“You have to be careful, and sometimes make compromises. Young girls, for example, wanted to defend homosexuality (repressed in Morocco, editor’s note) as part of a public speaking contest and a semi-public activity. I told them: yes we are in a French school, but we must respect the laws of the country”, relates Sophie Churlet, the principal of the Lycée Malraux, who assures that speaking would have been easier within a class.

“Parents come here above all for the educational quality”

The principal does not recall having had to deal with an incident related to a religious sign or proselytism, with one or two exceptions. “I was much more confronted with these questions when I worked in public high schools in the Paris region”, she describes.

By enrolling their children in an OSUI establishment, parents are well aware that secularism is one of the association’s values. “I remember an interview with a family, when I was director of the kindergarten in Malraux. They wondered how History, the creation of the world, the sciences were taught… I felt that there would be a difficulty. I told them: you will have to decide if you accept that what is said at school may be different from what is said at home. They preferred to give up enrolling their child,” says Marylin Rassine, now a trainer at the CDP, the MLF training center.

Although some parents insist on enrolling their children in a secular school, out of conviction, this is generally not the main motivation. “Parents come here above all for the educational quality that they feel they cannot find in the Moroccan system”, believes Sophie Churlet.

In Morocco, the public school is going through a deep crisis which has driven the middle and upper classes away. French education thus welcomes 50,000 students in search of a pedagogy perceived as being of quality, the possibilities offered to study abroad, but also the prestige associated with the French language in the country.

Facilities exist

French schools are nevertheless reserved for a tiny minority, while enrollment fees at Malraux high school can go up to around €6,000 per year. “When you come to Malraux, you are somewhat in an overseas territory. Everything is quite different from the rest of Morocco,” summarizes a student, Youssef.

If secularism is a fundamental value of the OSUI, arrangements exist. Course days are, for example, shortened during Ramadan. In addition, the pupils do not fail to point out what they consider to be contradictions. “On the hallway wall, it says ‘Merry Christmas!’, and we’ve made a Christmas tree right next to it. Is this normal, in a secular context? », asks Kenza. For Ghali, on the other hand, “We celebrate Christmas, Achoura, etc. But it is more festive than religious”.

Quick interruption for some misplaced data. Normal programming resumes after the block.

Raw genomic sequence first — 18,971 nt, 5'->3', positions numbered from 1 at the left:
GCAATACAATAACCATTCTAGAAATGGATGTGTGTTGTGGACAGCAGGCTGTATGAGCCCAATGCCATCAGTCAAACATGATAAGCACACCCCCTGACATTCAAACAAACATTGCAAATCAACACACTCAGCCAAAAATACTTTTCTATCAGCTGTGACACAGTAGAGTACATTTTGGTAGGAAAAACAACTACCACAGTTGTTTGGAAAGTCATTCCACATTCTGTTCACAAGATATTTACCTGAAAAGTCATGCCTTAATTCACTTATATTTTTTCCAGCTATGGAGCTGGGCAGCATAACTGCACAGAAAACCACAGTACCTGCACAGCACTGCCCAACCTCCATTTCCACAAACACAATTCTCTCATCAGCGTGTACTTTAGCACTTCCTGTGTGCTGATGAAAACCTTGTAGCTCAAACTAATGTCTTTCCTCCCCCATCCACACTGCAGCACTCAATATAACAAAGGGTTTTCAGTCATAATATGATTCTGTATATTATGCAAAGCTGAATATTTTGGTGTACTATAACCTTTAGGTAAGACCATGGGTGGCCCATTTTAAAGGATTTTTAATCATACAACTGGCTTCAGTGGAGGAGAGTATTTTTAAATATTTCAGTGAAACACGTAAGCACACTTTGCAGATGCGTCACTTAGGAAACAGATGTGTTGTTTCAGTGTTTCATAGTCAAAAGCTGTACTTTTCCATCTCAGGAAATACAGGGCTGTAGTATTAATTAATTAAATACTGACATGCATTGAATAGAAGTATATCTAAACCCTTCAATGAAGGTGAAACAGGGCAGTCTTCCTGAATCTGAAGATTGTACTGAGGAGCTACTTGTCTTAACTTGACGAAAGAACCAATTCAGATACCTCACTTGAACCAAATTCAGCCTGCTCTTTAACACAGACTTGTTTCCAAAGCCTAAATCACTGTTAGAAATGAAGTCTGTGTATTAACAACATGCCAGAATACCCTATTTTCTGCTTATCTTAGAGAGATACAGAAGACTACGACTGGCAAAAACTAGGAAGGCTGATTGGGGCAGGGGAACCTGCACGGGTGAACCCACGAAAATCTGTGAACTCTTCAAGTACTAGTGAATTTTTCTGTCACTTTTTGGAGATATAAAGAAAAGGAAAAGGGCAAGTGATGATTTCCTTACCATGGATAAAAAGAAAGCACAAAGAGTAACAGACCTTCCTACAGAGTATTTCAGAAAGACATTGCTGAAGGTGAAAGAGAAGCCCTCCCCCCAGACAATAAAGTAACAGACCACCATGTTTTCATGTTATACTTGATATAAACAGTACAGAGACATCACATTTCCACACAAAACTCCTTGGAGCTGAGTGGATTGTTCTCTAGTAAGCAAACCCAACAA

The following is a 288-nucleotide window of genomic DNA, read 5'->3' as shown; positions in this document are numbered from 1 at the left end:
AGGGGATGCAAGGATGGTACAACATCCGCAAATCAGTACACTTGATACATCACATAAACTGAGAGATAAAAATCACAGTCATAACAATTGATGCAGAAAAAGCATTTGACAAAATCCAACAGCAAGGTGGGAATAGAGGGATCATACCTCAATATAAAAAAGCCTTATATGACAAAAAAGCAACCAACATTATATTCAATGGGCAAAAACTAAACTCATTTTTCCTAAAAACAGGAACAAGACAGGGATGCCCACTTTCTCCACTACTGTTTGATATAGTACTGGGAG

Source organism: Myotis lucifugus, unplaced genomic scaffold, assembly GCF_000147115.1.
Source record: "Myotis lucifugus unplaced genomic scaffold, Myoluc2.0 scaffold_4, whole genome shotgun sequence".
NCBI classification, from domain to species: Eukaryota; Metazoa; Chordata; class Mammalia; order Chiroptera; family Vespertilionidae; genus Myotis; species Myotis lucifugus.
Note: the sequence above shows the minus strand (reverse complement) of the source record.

In the media library, Saskia Schmitt calls for resuming research for the presentation of the day. “In the answers we provide to their many questions, we must take into account the red lines not to be exceeded, comments the teacher. By integrating all of this, we manage to do our job: we teach them critical thinking, and we give them the keys to understanding today’s world. »


A century of secular education abroad

The French Secular Mission (MLF) was created in 1902, when the debate on secularism agitated France. The Law of Separation of Church and State was passed in 1905.

The MLF was founded with the aim of developing secular French education and providing a counterweight to Catholic and Protestant missions. Its values ​​are: secularism, multilingualism, citizenship and humanism.

Endowed with the status of association law 1901, it manages 109 French educational establishments abroad in 39 countries, educating more than 60,000 students, the majority of whom are foreigners.

Its Moroccan branch, the International School and University Office (OSUI), was created in 1996 in agreement with the Moroccan State. It welcomes 10,000 students, nearly 90% of whom are Moroccans.

The MLF celebrated its 120th anniversary in Rabat last May and organized its congress there on the theme “The world after”.